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Dyslexia and Being Heard

Updated: Sep 13, 2021




I was a parent of a young child just starting Reception Class in Primary School, nearly 25 years ago, in Birmingham. He was my first child and this was our first experience of school, and unfortunately, it was not a good one.

I was aware of my son's difficulties, by observing how he blended in with other children, how he responded to instructions from the teacher, and how he progressed with his reading and writing. I also observed his attention skills were poor and his fine motor skills were poor, e.g. he couldn't hold a pencil or write his own name. As I talked with parents and made my own observations I became more aware of the gap that was present and growing. I often spoke to the teacher about my concerns, but mostly felt my concerns were not taken seriously and I wasn't being heard.


They made me feeI that I was being too fussy and over-anxious. However, the more I asked, the more I felt pushed back, and ignored by the school. I felt I had to fight to be heard, but the more I spoke up for him, the more they seemed to close down. I had a battle on my hands.

Going back in time, when my son was about 3 years old, I had a referral through the Health Visitor for speech therapy, because of my son's late development of speech. Speech Therapy only lasted 6 weeks, however it was still obvious there were other concerns - he did not respond well to instructions, nor was he compliant. He did not seem to develop well all round - he seemed slower than his peers in most areas. This eventually lead to another referral, to specialists at a Child Development Centre.


Thankfully, they heard and understood! They saw him and myself several times to make assessments. Eventually, when my son reached about 6 years old, they diagnosed Dyspraxia and later on Asperger's Syndrome.

The battles with the school begun. The Teachers and School were not listening. I turned for help in other directions. I joined a support group for children with Dyspraxia (who mostly had other difficulties too, including Dyslexia and Aspergers or ADHD). This group of parents were the most supportive group I ever came across and they REALLY understood my daily struggles and dealings with education - we were like a life line or even a life support machine to each other. We laughed together and cried together. We helped each other in every way we could.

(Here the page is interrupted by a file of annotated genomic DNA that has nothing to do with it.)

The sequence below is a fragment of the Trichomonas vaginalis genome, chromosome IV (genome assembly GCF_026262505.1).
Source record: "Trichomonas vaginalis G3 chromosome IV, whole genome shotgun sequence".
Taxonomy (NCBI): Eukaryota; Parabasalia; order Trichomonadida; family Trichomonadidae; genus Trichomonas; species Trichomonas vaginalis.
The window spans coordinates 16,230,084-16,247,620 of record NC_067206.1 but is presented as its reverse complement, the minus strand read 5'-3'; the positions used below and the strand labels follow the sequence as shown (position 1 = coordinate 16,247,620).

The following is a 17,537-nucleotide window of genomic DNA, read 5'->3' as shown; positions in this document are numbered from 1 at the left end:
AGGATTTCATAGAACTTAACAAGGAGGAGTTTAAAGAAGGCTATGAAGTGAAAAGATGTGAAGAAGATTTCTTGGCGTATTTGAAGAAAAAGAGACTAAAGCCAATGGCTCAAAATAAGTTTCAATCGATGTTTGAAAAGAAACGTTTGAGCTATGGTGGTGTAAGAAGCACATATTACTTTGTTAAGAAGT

By the time my son was 8 plus, and still in his first school, he was still really struggling with

reading and writing. The school had by then, put in some input in form of small group work,

but it was minimal and not enough for his needs - by then the gap had widened.

Eventually, I went to a private educational psychologist who diagnosed Dyslexia. My son had a continuum of difficulties, although not all in the severe range, but he had an overlap of Dyspraxia, Dyslexia and Asperger's syndrome. Eventually, we moved house and moved school, and the new school was more understanding and supportive of his needs, but he was still behind... my concern for my son was that he received the right level of special needs input at school. I was also concerned that he would not manage as he continued to mainstream education... unfortunately, this turned out to be right. But I'll explain more about this in my next blog...

Let me advise you and encourage you: Firstly, if you have any experiences like the ones I have shared with your child or the school system, then join a support group and get as much information and support as you can, outside of education as well as inside.

Secondly, we offer private tuition for dyslexic students and online tuition, or your child may benefit from multisensory phonic tuition, that covers all of the basic phonics and spellings, in a fun and interactive way.

This is a long journey and to get through this, you will need some level of support as you journey with your child through their education and life.

You can contact me if you are interested in any of our services on the form provided

on this site.




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